Sleigh Bells Frontwoman Alexis Krauss Talks Coachella Fashion Norms, Style Evolutions, and Wearing Crocs-------
Thank the rock-and-roll style gods for Alexis Krauss, front woman of noisy pop duo Sleigh Bells, whose sartorial-slaying style is greatly appreciated in the current sea of zanily dressed pop starlets with a penchant for trend-hopping. There’s the sea punk, the ratchet realness, the ghetto gothic, the lovelorn old Hollywood damsel in distress. Then there’s—sartorial sigh—the normcore. But with three Sleigh Bells’ albums under her studded belt, Krauss continues to keep it real with the classic rock-and-roll duds. She’s doing something very right, and we’re not just talking about Sleigh Bells’ inescapable bangers soundtracking Spring Breakers, The Bling Ring, and HBO’s Girls.
The Brooklyn-based band plays Coachella for the third time starting this weekend (Saturday at 9:10 p.m. PST between Lorde and Pharrell, to be exact), which will find Krauss hair-whipping (and probably crowd-surfing) whilst belting it out.
Style.com caught up with the former schoolteacher before she headed over to the festival. She spilled about her thoughts on the (oftentimes unfortunate) Coachella fashion norm, her dreams of working with Alexander Wang and meeting Pharrell, and her style evolution: her suburban alt-kid-meets-pop-diva high school style; her corporate, crocs-heavy schoolteacher style; and her (of course) current killer style as a punky princess.
What was your style like in high school?
It was kind of weird because I was also in a girl pop band, RubyBlue. It was this weird disconnect where among my friends I was wearing, like, creepers and studded belts and spaghetti tank tops with, like, the Gwen Stefani knots in my hair. But then in my professional life—which sounds crazy to say because I was, like, 15—but with RubyBlue, it was much more bubblegum-pop style. There were, like, sparkling bell-bottoms going on and hot pink corset tops. I went through my period in high school where all I would listen to was The Ramones, The Clash, The Smiths. I feel like I was the typical suburban alternative-looking kid but also, like, pop diva. It was a weird juxtaposition.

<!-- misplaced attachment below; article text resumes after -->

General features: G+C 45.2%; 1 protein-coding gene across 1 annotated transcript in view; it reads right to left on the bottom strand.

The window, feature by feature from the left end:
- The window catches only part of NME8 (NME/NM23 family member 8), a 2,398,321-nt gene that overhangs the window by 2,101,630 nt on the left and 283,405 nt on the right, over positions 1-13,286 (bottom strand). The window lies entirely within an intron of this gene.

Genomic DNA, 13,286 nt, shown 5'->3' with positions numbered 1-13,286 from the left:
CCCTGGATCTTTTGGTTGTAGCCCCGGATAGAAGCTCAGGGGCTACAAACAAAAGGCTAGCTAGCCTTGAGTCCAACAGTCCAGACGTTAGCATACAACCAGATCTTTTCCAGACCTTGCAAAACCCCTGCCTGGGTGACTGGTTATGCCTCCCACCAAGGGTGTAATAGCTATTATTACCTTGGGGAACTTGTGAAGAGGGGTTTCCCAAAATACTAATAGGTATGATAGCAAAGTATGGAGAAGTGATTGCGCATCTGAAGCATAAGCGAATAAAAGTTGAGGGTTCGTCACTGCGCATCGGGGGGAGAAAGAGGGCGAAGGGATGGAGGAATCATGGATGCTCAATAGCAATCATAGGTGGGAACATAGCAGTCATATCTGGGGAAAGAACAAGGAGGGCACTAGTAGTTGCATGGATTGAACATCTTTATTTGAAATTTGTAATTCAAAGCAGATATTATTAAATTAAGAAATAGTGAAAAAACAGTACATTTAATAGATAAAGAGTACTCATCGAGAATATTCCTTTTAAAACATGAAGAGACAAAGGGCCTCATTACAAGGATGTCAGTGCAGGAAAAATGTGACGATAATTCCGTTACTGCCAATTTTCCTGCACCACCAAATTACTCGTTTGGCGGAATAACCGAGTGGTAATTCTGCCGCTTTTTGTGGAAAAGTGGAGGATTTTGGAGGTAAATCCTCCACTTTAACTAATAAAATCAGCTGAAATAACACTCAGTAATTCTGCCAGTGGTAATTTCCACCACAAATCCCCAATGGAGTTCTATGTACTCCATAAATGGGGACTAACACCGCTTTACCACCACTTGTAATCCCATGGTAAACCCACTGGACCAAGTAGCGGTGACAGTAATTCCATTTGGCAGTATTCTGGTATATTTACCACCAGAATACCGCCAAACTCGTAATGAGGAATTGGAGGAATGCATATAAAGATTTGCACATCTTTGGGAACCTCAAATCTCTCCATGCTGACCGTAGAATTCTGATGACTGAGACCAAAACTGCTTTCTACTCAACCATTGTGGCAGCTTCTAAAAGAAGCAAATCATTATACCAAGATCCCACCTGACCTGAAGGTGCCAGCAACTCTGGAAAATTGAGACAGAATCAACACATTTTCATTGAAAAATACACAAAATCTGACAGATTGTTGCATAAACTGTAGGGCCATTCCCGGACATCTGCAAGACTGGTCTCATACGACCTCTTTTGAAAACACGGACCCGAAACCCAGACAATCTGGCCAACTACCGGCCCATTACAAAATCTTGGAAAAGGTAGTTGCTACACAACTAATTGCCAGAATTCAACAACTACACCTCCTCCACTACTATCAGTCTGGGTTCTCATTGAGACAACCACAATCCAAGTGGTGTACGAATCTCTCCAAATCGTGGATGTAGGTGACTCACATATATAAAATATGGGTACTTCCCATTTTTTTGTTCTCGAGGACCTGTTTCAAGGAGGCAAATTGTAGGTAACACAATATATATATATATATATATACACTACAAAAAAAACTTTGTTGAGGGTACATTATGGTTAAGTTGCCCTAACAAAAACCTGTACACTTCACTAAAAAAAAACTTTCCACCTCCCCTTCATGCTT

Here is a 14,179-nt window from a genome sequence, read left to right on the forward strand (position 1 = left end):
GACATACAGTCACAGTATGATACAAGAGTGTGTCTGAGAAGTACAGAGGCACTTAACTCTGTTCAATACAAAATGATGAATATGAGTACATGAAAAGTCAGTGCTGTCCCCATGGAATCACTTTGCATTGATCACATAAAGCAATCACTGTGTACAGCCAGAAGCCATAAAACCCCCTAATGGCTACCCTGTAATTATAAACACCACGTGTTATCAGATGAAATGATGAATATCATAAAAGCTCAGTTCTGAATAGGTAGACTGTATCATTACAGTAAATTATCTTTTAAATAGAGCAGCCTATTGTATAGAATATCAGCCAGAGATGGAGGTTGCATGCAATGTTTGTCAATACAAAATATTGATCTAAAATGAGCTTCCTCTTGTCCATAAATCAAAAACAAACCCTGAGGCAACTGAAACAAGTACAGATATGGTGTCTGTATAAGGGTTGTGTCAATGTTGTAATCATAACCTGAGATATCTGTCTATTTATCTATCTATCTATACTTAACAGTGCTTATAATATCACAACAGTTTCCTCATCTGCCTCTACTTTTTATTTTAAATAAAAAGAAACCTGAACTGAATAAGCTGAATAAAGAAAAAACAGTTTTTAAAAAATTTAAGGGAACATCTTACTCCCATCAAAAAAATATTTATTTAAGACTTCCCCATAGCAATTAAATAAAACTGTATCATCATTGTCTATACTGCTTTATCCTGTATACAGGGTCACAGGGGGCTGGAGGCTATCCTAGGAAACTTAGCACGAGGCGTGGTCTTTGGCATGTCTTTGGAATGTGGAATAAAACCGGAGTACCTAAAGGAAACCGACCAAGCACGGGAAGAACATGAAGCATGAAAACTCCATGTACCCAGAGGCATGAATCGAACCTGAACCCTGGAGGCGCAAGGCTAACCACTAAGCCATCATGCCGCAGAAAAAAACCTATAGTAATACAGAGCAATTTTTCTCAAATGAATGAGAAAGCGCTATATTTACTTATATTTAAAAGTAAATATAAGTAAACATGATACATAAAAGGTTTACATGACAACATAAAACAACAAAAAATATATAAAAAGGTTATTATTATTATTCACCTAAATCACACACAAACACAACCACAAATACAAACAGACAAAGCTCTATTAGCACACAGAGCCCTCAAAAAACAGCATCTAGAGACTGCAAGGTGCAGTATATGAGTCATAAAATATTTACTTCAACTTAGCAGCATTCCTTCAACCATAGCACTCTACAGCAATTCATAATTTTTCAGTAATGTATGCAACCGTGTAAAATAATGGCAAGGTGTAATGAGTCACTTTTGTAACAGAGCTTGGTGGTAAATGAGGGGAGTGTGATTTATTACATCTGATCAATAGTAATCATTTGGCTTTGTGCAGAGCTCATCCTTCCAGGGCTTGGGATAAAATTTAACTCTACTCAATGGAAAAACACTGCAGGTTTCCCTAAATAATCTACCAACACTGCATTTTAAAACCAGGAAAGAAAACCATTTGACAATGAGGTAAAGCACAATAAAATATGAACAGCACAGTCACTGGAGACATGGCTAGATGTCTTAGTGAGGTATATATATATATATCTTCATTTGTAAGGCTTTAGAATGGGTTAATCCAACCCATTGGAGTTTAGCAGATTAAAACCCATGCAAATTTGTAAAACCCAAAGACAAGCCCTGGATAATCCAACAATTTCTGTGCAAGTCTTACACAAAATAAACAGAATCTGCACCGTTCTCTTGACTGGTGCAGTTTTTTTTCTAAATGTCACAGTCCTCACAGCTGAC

You were also an elementary schoolteacher pre-Sleigh Bells. How’d you dress then?
I’d like to think that I tried to be more fashionable than most teachers. The first year, I tried really hard. I thought, How can I embrace this corporate, casual world but do it in a way that’s fashionable? I did try to look cute, but then by my second year—I’m not gonna lie—I walked around in Crocs. I’d walk up four flights of stairs and stand in a classroom all day. When you’re waking up at 5 in the morning, you don’t really have the luxury of thinking of fashion like I do now.
What are your thoughts on the fashion and beauty expectations of women in pop music?
I definitely think women are held to a different standard than men, and as a female musician, you’re expected to engage with fashion and beauty in a way that men obviously aren’t. That being said, there’s this whole styling industry that goes along with being a female artist. A lot of artists engage with that but a bit haphazardly. People are giving them clothes, but they don’t really have a strong sense of personal style. Then there’s obviously artists who have incredible personal style and have that gift to curate amazing designers and pieces and kind of pull it all together seemingly effortlessly. It’s kind of hard because you have to figure out who you are. Are you gonna be the person who can wear crazy couture pieces, or are you gonna be the person who just kind of wears basics?